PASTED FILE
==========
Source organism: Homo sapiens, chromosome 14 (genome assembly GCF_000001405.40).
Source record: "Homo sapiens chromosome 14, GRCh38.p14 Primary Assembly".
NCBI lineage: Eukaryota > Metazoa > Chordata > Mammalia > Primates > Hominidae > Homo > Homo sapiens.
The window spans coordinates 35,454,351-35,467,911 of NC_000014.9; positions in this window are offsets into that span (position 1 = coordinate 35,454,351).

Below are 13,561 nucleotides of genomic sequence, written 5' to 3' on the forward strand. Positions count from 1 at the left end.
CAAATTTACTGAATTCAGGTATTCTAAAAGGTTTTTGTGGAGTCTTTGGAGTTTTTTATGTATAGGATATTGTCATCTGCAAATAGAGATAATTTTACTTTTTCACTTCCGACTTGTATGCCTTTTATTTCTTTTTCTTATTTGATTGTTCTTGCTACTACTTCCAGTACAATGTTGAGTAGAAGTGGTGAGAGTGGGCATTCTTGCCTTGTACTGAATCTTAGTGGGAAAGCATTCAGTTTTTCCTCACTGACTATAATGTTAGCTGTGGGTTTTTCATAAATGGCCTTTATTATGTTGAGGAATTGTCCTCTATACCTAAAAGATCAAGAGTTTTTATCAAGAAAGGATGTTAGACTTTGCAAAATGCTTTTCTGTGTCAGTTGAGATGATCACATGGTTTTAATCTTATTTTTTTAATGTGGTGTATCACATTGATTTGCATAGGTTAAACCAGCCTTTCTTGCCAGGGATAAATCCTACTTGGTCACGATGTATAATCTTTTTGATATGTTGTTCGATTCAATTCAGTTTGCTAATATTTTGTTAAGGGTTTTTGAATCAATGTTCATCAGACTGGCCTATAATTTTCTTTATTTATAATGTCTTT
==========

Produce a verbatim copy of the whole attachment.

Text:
Source organism: Homo sapiens, chromosome 14 (genome assembly GCF_000001405.40).
Source record: "Homo sapiens chromosome 14, GRCh38.p14 Primary Assembly".
NCBI lineage: Eukaryota > Metazoa > Chordata > Mammalia > Primates > Hominidae > Homo > Homo sapiens.
The window spans coordinates 35,454,351-35,467,911 of NC_000014.9; positions in this window are offsets into that span (position 1 = coordinate 35,454,351).

Below are 13,561 nucleotides of genomic sequence, written 5' to 3' on the forward strand. Positions count from 1 at the left end.
CAAATTTACTGAATTCAGGTATTCTAAAAGGTTTTTGTGGAGTCTTTGGAGTTTTTTATGTATAGGATATTGTCATCTGCAAATAGAGATAATTTTACTTTTTCACTTCCGACTTGTATGCCTTTTATTTCTTTTTCTTATTTGATTGTTCTTGCTACTACTTCCAGTACAATGTTGAGTAGAAGTGGTGAGAGTGGGCATTCTTGCCTTGTACTGAATCTTAGTGGGAAAGCATTCAGTTTTTCCTCACTGACTATAATGTTAGCTGTGGGTTTTTCATAAATGGCCTTTATTATGTTGAGGAATTGTCCTCTATACCTAAAAGATCAAGAGTTTTTATCAAGAAAGGATGTTAGACTTTGCAAAATGCTTTTCTGTGTCAGTTGAGATGATCACATGGTTTTAATCTTATTTTTTTAATGTGGTGTATCACATTGATTTGCATAGGTTAAACCAGCCTTTCTTGCCAGGGATAAATCCTACTTGGTCACGATGTATAATCTTTTTGATATGTTGTTCGATTCAATTCAGTTTGCTAATATTTTGTTAAGGGTTTTTGAATCAATGTTCATCAGACTGGCCTATAATTTTCTTTATTTATAATGTCTTT